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Documents filtered by: Author="Hamilton, Alexander" AND Period="Adams Presidency" AND Period="Adams Presidency"
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General Pinckney, appointed minister plenipotentiary from the United States to the French Republic, left Philadelphia near the end of September, and arrived at Paris the 5th of December last, in the evening. On the 6th, he sent, by his secretary, to Mr. Monroe his letters of recall; and immediately afterwards waited on Mr. Monroe, who shewed him a letter from M. Delacroix, the French Minister...
Every one who can properly appreciate the situation of our Affairs at this moment, in all the extent of possible circumstances, must be extremely anxious for such a course of conduct in our Government which will unite the utmost prudence with energy. It has been a considerable time my wish that a Commission extraordinary Madison Pinkney Cabot should be constituted to go to France to explain...
Situated as I am at this moment I am obliged to confine myself to very general hints respecting the paper of the 15 of April. As to the first head—I think it will be adviseable that the Speech should be confined to the foreign Affairs of the Country giving the primary & prominent place to those with France. This will make the main business the more striking. Domestic matters may follow in...
I have received your letter of the 30th. with the statement inclosed. I do not believe that its publication would have any influence upon the question of a rupture with France; but yet, as it seems that those who surround the President are not agreed in the matter—as an opinion is industriously circulated that too much fuel has been added by the publications of the Government—as it is...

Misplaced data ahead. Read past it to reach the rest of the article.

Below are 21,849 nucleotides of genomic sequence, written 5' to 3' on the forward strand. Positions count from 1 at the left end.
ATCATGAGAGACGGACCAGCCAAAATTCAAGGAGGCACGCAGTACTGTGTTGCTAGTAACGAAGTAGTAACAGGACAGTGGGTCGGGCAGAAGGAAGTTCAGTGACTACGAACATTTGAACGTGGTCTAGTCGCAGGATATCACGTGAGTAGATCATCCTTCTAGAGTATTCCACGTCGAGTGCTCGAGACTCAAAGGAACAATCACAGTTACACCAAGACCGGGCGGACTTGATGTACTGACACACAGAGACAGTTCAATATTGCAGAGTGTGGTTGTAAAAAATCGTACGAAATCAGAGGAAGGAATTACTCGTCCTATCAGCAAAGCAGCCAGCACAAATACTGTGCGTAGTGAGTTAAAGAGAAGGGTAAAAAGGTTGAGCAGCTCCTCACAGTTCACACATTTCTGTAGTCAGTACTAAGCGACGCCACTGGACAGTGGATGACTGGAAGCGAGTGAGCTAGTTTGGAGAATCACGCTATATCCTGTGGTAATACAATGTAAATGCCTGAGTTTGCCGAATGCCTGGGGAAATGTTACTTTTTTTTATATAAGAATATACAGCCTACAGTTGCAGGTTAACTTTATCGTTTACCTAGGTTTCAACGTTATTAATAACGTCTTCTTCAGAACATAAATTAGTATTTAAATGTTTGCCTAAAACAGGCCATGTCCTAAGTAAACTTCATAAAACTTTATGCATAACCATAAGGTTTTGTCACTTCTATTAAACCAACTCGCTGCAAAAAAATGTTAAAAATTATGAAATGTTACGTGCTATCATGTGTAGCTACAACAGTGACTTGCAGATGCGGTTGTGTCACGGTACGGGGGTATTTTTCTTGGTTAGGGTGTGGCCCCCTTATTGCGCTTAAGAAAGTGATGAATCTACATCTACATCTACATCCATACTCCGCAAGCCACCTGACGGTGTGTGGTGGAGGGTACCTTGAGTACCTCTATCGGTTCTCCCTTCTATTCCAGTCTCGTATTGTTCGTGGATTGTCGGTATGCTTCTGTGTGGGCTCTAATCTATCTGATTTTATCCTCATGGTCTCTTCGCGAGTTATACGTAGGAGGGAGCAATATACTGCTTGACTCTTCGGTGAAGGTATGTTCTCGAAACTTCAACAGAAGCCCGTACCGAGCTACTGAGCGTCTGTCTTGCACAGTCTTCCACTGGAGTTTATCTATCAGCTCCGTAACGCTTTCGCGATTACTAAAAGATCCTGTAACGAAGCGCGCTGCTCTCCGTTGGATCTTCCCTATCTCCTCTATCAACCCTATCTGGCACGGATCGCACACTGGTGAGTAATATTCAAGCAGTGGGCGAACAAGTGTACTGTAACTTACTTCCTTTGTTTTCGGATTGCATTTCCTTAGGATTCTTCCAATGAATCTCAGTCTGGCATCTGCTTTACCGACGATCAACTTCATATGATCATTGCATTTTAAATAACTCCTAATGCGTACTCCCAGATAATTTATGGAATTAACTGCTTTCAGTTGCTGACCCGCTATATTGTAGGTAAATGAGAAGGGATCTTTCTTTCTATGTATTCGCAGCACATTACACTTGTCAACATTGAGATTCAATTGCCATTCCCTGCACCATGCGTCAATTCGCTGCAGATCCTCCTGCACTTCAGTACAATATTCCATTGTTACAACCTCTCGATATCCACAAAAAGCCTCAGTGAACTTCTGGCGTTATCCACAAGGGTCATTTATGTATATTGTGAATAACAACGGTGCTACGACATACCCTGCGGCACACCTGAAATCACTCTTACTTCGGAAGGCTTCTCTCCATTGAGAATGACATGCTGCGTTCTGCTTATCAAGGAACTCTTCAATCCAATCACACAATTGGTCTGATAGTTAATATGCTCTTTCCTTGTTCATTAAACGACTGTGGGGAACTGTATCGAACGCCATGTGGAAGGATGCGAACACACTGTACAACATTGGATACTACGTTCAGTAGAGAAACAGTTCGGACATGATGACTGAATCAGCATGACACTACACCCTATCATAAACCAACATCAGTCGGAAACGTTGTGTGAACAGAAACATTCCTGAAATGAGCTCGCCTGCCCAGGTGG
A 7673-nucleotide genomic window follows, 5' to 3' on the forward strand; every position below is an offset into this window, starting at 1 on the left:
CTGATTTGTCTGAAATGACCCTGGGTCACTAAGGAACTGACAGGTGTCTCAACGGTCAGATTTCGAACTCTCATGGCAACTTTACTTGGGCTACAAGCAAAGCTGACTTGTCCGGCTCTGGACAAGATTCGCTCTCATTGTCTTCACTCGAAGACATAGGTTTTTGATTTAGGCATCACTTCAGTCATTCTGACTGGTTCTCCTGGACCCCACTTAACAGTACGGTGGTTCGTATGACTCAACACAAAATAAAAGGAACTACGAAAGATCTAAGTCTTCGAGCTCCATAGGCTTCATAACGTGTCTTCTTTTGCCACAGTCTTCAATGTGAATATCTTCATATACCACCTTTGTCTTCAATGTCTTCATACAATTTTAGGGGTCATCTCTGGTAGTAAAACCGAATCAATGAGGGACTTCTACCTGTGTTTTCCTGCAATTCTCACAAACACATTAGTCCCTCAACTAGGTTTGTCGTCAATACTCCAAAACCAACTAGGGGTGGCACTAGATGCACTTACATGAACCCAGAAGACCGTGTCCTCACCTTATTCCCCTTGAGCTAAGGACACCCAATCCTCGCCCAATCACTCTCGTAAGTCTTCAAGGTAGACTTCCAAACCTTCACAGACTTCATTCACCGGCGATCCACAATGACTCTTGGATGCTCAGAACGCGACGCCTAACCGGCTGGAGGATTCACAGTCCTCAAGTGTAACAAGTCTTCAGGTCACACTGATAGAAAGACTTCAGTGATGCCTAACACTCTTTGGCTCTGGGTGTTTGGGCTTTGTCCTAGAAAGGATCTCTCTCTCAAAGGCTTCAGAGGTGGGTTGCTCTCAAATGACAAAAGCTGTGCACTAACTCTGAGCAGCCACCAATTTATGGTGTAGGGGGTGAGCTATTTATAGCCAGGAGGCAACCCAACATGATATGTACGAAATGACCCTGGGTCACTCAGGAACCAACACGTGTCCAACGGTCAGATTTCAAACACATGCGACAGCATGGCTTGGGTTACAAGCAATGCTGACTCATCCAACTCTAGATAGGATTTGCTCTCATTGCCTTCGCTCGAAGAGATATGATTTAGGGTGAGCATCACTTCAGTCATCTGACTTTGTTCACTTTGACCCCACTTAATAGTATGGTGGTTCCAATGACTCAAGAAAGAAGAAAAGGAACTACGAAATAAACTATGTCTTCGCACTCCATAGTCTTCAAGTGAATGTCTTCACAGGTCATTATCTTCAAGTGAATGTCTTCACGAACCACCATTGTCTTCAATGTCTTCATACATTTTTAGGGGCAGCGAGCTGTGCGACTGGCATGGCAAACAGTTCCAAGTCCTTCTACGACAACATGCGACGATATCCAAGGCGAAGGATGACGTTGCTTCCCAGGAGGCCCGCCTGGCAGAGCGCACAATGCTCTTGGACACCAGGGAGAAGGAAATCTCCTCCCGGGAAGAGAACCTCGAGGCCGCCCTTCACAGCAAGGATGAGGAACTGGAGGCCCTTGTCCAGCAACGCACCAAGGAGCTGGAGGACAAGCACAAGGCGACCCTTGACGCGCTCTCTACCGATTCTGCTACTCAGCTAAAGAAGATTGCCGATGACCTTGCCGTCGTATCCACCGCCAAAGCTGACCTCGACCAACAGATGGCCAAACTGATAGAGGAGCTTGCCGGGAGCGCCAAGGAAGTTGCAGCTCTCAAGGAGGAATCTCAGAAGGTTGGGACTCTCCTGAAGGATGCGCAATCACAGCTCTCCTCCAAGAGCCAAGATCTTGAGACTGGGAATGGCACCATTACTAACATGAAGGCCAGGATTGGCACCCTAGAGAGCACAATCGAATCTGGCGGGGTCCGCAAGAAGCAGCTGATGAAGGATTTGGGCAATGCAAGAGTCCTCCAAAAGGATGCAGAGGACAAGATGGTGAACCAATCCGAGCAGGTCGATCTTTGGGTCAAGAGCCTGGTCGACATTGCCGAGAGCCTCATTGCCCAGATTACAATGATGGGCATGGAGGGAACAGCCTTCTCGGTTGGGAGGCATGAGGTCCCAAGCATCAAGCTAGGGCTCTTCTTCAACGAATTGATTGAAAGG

[ New York, April 1, 1797. On April 6, 1797, Tracy wrote to Hamilton : “I thank you for your Letter of the 1st. inst.” Letter not found. ] Tracy was United States Senator from Connecticut and the state’s attorney for Litchfield County.
The fourth & last installment of the purchase money of the Cosby Manor Lands has become due. It is 1655 Dollars & 50 Cents of which your ¼ is 413. Dollars & 87 Cents. I beg the favour of you to lose no time in forwarding this Sum to me. With esteem   Yr very hum ser ALS , Detroit Public Library. For an explanation of the contents of this letter, see the introductory note to Philip Schuyler to...
I have received My Dear Sir Your letter of the with your little work accompanying it, which I shall read with the interest I take in the author, the first leisure hour. I have cast my eye over it and like very much the plan. Our affairs are indeed very critical. But I am sorry to find that I do not agree with several of my friends. I am clearly of opinion for an extraordinary mission and as...
I have received your letter of March 31. I hope nothing in my last was misunderstood. Could it be necessary I would assure you that no one has a stronger convinction than myself of the purity of the motives which direct your public Conduct or of the good sense and judgment by which it is guided. If I have a fear (you will excuse my frankness), it is lest the strength of your feelings, the...
I thank you, My Dear Sir, for your letter of the 6th. of February. The intelligence that the Directory have ordered away our Minister is every way unpleasant. It portends too much a formal Rupture as the only alternative to an ignominious submission. Much public feeling has been excited. But the Government, I trust and believe, will continue prudent and do every thing that honor permits...
Since my last to you I have perused with great satisfaction your little work on our Governments. I like the execution no less than the plan. If my health & leisure should permit, I would make some notes, but you cannot depend on it, as I am not only extremely occupied but in feeble health. I send you My ideas of the course of Conduct proper in our present situation. It is unpleasant to me to...